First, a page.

And if you are traveling to the country from India, you can also take a bus from Kolkata, and Siliguri. There are three buses that ply from Kolkata’s Esplanade bus station on Tuesdays, Thursdays and Saturdays. As far as Siliguri is concerned, the journey takes roughly four hours from Siliguri to Phuentsholing. Once you reach Phoentsholing you can take private buses or shared taxis to reach Thimpu and beyond.

 Best Time to Visit

The weather in Bhutan depends from valley to valley and upon the elevation of the land. While some parts of Bhutan (North side) is permanently covered with snow, other parts (East, West and Central) have European-style weather. Between November and March is when it gets cold for the winters. June to August are summer months. The best possible time to visit Bhutan would be in the autumn and spring seasons as the weather is quite pleasant during this time. It is neither too hot nor too cold around then. So visiting anytime in the months of September-October would be ideal.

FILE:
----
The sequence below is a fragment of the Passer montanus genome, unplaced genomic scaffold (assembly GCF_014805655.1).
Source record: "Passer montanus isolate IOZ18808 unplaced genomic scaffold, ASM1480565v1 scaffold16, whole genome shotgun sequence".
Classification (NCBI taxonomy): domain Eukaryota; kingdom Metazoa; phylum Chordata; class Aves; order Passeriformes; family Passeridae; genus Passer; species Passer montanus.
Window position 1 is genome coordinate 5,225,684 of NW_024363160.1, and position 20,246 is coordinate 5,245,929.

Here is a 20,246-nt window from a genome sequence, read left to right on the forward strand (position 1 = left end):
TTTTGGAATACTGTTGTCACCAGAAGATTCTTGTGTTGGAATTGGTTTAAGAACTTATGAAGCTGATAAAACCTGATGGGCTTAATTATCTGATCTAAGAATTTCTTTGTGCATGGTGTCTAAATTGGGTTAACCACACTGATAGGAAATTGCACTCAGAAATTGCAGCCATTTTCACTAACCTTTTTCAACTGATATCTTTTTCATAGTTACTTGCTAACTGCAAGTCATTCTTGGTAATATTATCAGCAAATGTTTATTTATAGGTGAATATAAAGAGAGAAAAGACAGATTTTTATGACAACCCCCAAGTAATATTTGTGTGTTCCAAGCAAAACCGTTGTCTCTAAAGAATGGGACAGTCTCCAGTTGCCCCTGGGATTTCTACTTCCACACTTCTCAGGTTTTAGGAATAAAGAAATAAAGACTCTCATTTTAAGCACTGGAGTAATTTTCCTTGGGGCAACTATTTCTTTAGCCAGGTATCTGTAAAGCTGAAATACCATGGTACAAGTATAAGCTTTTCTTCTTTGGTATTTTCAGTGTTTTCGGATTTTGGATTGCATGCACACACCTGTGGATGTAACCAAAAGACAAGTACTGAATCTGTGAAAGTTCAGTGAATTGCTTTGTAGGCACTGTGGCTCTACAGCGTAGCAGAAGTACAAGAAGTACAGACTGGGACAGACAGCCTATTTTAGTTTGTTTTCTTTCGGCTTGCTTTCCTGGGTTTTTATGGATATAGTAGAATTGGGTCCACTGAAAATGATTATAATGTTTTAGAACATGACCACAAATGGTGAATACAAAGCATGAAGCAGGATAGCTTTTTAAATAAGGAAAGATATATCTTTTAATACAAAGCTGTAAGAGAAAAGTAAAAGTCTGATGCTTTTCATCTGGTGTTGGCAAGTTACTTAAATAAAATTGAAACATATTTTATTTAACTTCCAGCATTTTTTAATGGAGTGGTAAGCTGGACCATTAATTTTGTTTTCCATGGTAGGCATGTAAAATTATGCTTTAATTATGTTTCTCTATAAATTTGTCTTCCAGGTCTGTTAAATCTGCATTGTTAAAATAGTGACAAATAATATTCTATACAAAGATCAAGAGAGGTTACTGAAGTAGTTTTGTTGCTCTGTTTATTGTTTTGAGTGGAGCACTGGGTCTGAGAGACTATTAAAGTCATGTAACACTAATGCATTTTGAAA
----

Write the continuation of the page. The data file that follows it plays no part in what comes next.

Clothes to Carry

Because Bhutan is a very religious country, body revealing clothes should be avoided at all costs. No matter the season you will be traveling in, Bhutan is a place where you’ll be walking more than using any transport. So lightweight and sturdy walking shoes should be the first thing in your check-list. Apart from that necessity, you should pack for the weather. Because it can rain at any time, especially in summers, carry a lightweight raincoat (not necessarily warm though). Nights do get cold most of the time so keep light warm clothes handy as you never know when you might need them because ofunpredictable weather changes.

 Places to Visit

-  TaktshangGoemba or The Tiger’s Nest